Definition of capitalization
1a : the act or process of capitalizingb : a sum resulting from a process of capitalizingc : the total liabilities of a business including both ownership capital and borrowed capitald : the total par value or the stated value of no-par issues of authorized stock
2 : the use of a capital letter in writing or printing
Recent Examples of capitalization from the Web
Hastings told investors not to worry, noting that Netflix's ratio of debt to its market capitalization (which is rapidly approaching $80 billion) is low enough to allay any concerns.
Apple, the world's largest company by market capitalization, paid a tax rate of just 0.005% in 2014.
Having almost quadrupled its market capitalization to $13.2 billion between February 2016 and June 2017, the ETF offered investors enough room to sell quickly.
Now, Apple and Alphabet (Google’s parent company) have become the two most valuable companies, with a combined market capitalization of over $1.3 trillion.
Market capitalization is an estimation of a company's value calculated by multiplying the number of outstanding shares by stock price.
The iPhone maker and world's largest public corporation by market capitalization has been lobbying state lawmakers in opposition to the bills.
Its current market capitalization is about $3.9 billion.
In June 1999, ecorp went public, with a market capitalization of around $525 million.
These example sentences are selected automatically from various online news sources to reflect current usage of the word 'capitalization.' Views expressed in the examples do not represent the opinion of Merriam-Webster or its editors. Send us feedback.
First Known Use of capitalization
Financial Definition of CAPITALIZATION
What It Is
In the business world, capitalization has two meanings. The first meaning, also called market capitalization, refers to the value of a company's outstanding shares. The formula for market capitalization is:
It is important to note that market cap is not the same as equity value, nor is it equal to a company's debt plus its shareholders' equity (although that too is sometimes referred to as simply the company's capitalization).
The second meaning of the term relates to the act of accounting for a cost as an asset instead of an expense.
How It Works
Let's assume Company XYZ has 10 million shares outstanding and the current share price is $9. Based on this information and the formula above, we can calculate that Company XYZ's market capitalization is 10 million x $9 = $90 million.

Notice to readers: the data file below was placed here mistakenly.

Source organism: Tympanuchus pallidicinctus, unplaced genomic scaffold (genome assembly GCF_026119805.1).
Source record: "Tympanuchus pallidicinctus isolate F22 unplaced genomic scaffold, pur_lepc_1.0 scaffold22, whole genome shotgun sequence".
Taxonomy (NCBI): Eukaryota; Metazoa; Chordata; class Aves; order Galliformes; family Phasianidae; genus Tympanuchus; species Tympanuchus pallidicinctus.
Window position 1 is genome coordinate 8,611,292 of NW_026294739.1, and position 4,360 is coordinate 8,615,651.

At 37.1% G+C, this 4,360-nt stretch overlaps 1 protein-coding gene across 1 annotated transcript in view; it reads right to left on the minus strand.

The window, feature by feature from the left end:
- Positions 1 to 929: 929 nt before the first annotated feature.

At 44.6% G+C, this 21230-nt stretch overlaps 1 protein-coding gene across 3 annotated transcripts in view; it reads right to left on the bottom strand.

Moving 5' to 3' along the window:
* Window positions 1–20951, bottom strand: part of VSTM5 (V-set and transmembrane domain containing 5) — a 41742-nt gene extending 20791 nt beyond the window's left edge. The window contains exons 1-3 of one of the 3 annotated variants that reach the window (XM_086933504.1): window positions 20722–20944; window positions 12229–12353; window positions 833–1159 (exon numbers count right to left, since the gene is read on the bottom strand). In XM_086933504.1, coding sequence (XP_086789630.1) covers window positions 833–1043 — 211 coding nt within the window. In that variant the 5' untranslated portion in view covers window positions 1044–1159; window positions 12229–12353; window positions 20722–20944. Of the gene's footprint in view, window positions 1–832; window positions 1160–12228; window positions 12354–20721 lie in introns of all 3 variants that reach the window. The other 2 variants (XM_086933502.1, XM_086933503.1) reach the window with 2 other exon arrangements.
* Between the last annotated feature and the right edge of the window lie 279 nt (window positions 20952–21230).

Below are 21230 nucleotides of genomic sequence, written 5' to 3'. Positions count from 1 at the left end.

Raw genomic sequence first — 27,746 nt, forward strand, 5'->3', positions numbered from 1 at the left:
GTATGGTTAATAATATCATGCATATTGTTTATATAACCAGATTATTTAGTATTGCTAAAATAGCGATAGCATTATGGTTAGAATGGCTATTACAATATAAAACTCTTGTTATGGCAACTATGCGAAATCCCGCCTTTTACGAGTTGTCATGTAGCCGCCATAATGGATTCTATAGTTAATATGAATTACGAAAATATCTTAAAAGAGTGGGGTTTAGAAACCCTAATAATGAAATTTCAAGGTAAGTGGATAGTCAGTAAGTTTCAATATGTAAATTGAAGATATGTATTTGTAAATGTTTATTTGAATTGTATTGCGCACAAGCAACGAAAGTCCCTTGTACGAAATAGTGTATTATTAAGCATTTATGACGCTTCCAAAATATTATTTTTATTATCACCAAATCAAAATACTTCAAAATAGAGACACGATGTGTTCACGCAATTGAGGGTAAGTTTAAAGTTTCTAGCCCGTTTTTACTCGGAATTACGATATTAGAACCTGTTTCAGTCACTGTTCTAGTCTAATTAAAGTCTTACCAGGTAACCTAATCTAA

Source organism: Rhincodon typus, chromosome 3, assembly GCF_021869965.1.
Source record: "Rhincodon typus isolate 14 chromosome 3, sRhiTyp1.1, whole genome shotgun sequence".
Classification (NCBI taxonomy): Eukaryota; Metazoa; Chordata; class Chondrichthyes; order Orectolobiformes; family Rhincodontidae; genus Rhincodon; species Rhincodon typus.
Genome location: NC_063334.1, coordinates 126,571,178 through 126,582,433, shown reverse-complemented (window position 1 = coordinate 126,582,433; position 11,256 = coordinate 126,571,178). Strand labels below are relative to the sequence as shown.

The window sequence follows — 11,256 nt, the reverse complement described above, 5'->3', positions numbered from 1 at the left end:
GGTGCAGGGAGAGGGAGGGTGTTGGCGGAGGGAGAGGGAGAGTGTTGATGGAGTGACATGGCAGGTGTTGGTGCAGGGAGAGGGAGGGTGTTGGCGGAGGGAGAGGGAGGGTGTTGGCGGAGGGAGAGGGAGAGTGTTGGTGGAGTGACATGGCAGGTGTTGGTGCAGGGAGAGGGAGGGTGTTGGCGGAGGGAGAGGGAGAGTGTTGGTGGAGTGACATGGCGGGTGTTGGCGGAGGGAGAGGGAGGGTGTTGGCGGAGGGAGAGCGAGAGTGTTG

In the second use of the term, let’s assume Company XYZ creates a new drainage system to prevent run-off rainwater from flooding the neighbor’s business. Because the costs associated with the change constitute an addition to the property and allows it to use the property as a concert venue, Company XYZ can capitalize those costs. So, instead of recording the costs as an expense on the balance sheet, which would lower the company’s net income, Company XYZ records the costs as an asset on the balance sheet. These assets then depreciate, which has a much smaller effect on net profits.
Why It Matters
Capitalization reflects the theoretical value of a company, but this is usually not what the company could be purchased for in a normal merger transaction. One reason for this is that the value of material nonpublic information, management changes, operating synergies between the acquirer and the company, and other intangible factors may not be reflected in the stock price or the financial statements.
In the accounting sense, capitalization is good for companies that want to keep net income as high as possible; however, it’s not as good for companies that want to pay as little in taxes as possible (business expenses are tax-deductible; capitalized assets are not).
Legal Definition of capitalization
1 : the act or process of capitalizing capitalization of earnings
2 : a sum resulting from a process of capitalizing; especially : paid-in capital at capital inadequate capitalization
3 : total capital liabilities of a business including both equity capital and debt capital Editor's note: Equity capital is considered a liability because the investors may recall some or all of it (as by redeeming stock). Inadequate capitalization of a business is considered by courts in cases dealing with equitable subordination of creditors or piercing the corporate veil.
4 : the total par value or the stated value of no-par issues of authorized capital stock
Learn More about capitalization
Spanish Central: Translation of capitalization Nglish: Translation of capitalization for Spanish speakers
Seen and Heard
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